The next one is similar, involving a teenager with aspirations and no clue about professional conduct. He offered to shoot senior portraits of a friend for free…and they went out over several days to a number of locations and different times (daylight, twilight, night). He shot quite a few photos – and then told his friend she had to pay $350 for the photos because he was a professional.

Ummmm – PROFESSIONAL?

I got involved because his “friend” was also one of my photo students who listened in class, earned an A and had her own concerns about his professionalism. Plus, she was extremely upset at the bait and switch.

A moment to pause for vainglorious shameless self-promotion.

MY student, while working with the above-mentioned “pro” kept questioning him about depth of field, light, aperture – and was able to asses his total lack of knowledge in those areas. Love it when a student actually LEARNS!

In the end she was able to beat him back, give him a token payment and NOT use any of his photos (98% of them were technically poor).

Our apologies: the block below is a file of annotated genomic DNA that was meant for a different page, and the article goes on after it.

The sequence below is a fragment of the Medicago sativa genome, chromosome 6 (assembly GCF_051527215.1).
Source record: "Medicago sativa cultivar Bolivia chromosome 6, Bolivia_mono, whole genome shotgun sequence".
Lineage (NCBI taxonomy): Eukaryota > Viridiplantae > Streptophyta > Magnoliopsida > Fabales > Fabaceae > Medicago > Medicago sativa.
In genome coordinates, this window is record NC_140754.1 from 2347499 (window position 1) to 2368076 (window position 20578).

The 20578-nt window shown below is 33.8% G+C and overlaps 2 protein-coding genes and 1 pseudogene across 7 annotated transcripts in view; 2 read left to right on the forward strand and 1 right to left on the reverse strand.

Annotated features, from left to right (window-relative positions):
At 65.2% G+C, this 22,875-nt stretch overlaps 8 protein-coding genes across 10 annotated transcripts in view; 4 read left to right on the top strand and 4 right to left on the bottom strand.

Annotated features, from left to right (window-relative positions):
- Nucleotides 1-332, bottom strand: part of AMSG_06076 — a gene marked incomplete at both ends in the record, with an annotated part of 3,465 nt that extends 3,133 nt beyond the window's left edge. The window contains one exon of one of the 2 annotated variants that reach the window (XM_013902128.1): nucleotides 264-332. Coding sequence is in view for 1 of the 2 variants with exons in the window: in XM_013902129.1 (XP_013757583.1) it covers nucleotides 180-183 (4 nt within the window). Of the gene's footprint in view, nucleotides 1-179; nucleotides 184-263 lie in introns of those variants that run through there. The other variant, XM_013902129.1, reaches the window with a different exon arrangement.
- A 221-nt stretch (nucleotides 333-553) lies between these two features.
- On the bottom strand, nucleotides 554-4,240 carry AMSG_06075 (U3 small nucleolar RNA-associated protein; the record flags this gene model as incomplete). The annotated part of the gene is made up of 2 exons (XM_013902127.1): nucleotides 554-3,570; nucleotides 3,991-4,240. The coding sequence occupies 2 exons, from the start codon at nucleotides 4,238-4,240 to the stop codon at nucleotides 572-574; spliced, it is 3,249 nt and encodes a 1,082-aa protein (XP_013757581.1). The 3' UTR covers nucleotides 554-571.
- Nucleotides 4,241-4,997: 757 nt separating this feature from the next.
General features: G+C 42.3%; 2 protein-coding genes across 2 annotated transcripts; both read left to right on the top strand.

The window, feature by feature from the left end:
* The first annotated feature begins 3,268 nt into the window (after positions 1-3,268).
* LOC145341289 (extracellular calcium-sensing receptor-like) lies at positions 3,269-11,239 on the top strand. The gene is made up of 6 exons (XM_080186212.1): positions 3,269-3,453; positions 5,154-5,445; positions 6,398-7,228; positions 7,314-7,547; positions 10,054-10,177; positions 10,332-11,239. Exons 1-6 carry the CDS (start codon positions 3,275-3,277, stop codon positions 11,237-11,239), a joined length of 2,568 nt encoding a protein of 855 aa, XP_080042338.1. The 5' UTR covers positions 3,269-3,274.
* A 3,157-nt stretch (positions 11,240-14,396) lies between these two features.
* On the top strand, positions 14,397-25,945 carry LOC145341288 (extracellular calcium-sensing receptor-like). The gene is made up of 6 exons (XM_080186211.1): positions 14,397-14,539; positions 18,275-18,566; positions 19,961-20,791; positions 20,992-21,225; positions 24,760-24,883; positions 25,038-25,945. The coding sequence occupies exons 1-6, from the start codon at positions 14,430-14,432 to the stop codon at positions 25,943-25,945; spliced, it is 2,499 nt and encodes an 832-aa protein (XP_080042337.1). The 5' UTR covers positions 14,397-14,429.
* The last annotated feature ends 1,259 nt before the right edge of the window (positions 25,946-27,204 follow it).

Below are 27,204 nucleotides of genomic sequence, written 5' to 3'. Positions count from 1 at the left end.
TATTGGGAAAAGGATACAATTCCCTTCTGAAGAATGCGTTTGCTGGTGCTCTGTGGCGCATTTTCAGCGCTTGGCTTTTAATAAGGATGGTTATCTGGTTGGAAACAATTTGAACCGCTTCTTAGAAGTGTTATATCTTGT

This guy may or may not learn from this. The friendship was broken, but may mend. But he seems to be meandering along his own self-centered path…not willing to move forward and take the necessary steps to become a professional. A current and future Bottomfeeder.

But his problems were similar to example number one, the craigslist babe.

No proof of prior work (no examples, just his word). No professional standards, rates, or contract. Bait and switch of the worst kind.

Now I do have a couple of students involved in video in their communities who are students. One is Cambodian, the other Hispanic. They took my high school broadcasting class and eventually set up their own production companies, shooting events/weddings within their tight-knit neighborhoods. (I’ve now seen Asian and Hispanic weddings from the inside! And pretty darn good productions at that.)

These two very different young men are moving thru the early stages of professionalism. They did some work for free for family/friends…then moved on to either working with a local pro or working on small events for token pay…then bigger projects on their own…to hiring assistants. They drove themselves to learn as much as they could, and still call or email with questions. Their raw talent and drive amaze me.